3VB is the latest set to benefit from the retirement of judges from the bench, taking on former judges Sir William Blair and Sir Ross Cranston FBA.
Blair, the former judge in charge of the commercial court, and Cranston, the former solicitor general and judge in charge of the administrative court, have rejoined chambers at the beginning of this month.
3VB joint head of chambers Ewan McQuater QC said: “It is tremendous that Bill Blair and Ross Cranston have returned to 3VB at the next stage of what have been outstanding legal careers.
“As well as holding senior academic positions at QMUL and LSE, they bring their judicial expertise to the world of international arbitration. Together, we plan to build an exciting new offering in the international commercial and financial legal market, with an emphasis on social responsibility.”
Blair served as a High Court judge in England and Wales for nearly ten years, and was the judge in charge of the commercial court in London from 2016. He helped to establish the specialist Financial List, which hears disputes over £50m, and includes judges with specialist knowledge.
Judges sitting the financial list include Justices Knowles, Leggatt, Phillips and Popplewell from the commercial court, and Sir Geoffrey Vos and Justices Asplin, Hildyard, Newey, Rose and Snowden from the chancery division.
Blair also launched Qatar’s first civil and commercial court with Lord Woolfe ten years ago.
Cranston, a former member of parliament, was a judge in the High Court, Queen’s Bench Division, for just over nine years, and was also in charge of the administrative court and sat in Commercial Court. Previously he was Centennial Professor and Cassel professor of commercial law at LSE.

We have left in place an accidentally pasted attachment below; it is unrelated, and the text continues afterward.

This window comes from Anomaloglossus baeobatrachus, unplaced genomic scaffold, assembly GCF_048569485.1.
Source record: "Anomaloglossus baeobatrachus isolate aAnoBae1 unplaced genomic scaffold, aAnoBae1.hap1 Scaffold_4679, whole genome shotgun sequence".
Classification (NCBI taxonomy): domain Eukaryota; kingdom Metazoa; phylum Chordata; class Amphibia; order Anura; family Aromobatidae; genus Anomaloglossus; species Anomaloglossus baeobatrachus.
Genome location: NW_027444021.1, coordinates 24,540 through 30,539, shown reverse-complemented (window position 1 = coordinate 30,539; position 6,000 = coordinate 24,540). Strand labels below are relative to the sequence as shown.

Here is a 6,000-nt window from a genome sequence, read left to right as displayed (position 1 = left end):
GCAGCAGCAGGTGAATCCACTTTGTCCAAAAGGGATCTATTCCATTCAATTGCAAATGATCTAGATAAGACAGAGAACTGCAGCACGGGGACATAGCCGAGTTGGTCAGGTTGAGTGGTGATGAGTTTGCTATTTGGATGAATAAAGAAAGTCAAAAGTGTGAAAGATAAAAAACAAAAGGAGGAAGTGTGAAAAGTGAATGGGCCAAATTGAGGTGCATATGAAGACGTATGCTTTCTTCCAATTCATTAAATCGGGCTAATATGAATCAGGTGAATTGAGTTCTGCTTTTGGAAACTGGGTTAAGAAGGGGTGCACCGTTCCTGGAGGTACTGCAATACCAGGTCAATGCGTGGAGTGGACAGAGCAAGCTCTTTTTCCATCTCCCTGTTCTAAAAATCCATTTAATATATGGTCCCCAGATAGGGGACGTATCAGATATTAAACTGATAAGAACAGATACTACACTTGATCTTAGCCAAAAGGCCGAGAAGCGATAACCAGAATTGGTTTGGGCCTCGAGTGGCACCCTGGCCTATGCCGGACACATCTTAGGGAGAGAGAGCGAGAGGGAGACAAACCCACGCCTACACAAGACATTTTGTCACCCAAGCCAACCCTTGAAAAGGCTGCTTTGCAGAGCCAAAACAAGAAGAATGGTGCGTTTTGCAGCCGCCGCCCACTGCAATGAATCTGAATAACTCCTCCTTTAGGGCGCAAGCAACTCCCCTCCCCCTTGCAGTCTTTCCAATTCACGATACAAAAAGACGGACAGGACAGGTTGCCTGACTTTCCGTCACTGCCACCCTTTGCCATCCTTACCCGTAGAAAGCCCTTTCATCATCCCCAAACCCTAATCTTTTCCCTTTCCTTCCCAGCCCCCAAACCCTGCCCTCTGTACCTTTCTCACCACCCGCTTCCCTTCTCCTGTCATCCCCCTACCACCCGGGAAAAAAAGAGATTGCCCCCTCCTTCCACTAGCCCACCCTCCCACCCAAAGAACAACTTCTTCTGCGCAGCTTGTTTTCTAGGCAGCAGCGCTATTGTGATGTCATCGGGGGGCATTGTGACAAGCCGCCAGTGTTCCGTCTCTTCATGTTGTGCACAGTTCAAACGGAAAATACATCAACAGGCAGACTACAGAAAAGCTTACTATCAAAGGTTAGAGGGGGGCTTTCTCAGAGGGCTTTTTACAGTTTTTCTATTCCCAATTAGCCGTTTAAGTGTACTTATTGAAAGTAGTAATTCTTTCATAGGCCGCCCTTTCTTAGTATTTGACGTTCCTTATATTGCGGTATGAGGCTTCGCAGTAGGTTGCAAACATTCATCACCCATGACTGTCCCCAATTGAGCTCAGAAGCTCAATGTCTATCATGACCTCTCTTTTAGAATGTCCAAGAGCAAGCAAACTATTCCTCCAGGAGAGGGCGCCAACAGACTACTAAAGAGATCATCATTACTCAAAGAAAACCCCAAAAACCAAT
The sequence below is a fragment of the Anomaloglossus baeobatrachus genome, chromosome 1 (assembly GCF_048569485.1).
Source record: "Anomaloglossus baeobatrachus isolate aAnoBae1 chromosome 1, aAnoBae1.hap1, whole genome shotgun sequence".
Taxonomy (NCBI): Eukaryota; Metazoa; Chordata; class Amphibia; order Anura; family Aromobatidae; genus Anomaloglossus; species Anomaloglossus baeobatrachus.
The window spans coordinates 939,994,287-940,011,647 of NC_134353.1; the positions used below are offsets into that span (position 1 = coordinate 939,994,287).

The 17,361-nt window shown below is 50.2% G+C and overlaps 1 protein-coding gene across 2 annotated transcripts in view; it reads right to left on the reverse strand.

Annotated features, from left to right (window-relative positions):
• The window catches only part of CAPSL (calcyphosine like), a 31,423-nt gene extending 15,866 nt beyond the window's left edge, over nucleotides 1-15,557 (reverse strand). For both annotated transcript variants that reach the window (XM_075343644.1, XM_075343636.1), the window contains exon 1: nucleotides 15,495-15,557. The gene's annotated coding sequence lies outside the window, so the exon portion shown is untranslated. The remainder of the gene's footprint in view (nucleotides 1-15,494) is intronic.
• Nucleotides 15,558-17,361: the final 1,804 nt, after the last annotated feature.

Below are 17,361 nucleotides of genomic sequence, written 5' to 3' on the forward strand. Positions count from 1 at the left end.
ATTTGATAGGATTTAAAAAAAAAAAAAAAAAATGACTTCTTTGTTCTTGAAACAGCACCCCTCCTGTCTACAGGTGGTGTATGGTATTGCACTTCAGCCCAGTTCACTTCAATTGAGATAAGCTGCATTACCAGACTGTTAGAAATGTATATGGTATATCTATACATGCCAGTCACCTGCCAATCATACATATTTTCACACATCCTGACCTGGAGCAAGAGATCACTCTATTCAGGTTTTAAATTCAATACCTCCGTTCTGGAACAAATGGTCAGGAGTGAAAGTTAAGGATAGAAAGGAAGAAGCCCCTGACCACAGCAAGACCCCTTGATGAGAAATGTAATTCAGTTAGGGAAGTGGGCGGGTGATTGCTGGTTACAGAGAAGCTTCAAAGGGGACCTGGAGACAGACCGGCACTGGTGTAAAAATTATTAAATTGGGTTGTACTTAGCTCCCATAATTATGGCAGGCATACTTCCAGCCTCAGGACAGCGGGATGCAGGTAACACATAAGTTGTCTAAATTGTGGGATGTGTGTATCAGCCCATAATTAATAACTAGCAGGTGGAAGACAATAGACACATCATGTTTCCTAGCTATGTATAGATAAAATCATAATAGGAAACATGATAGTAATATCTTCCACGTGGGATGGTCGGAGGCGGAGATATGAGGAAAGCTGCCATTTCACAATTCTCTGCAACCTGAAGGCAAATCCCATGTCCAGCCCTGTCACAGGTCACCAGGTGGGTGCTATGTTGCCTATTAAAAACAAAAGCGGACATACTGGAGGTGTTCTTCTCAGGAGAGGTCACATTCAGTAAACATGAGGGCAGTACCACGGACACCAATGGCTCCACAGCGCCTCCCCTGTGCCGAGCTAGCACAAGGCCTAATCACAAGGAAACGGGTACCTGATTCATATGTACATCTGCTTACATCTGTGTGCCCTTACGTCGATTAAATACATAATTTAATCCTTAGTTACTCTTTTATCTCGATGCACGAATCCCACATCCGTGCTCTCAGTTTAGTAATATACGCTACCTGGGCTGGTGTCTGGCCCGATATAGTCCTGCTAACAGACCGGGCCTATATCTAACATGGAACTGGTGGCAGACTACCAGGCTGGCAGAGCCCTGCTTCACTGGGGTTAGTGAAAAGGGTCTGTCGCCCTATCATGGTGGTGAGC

Recent months have seen prominent members of the bench return to chambers, as many reach the end of their terms. In November, Lord Neuberger joined One Essex Court as an arbitrator after announcing his retirement from the bench.
Neuberger retired from the highest juridical position at the end of September, following a career that saw him preside over the landmark Article 50 case, in which the court ruled that parliament could not rely on royal prerogative alone to trigger Article 50 and must seek parliamentary approval.
Former Supreme Court judge Lord Clarke also went back into private practice, taking up a position at Arbitrators at 10 Fleet Street.
Arbitrators at 10 Fleet Street is a new and separate arbitrator wing set up by Quadrant Chambers. Full-time arbitrators include Sir David Steel, David Steward, Richard Lionberger and His Honour Harvey Crush.
Clarke was one of the first Supreme Court justices. He began his career at the commercial Bar, before being appointed as a High Court judge in 1993, where he said in the Admiralty, Commercial and Crown court.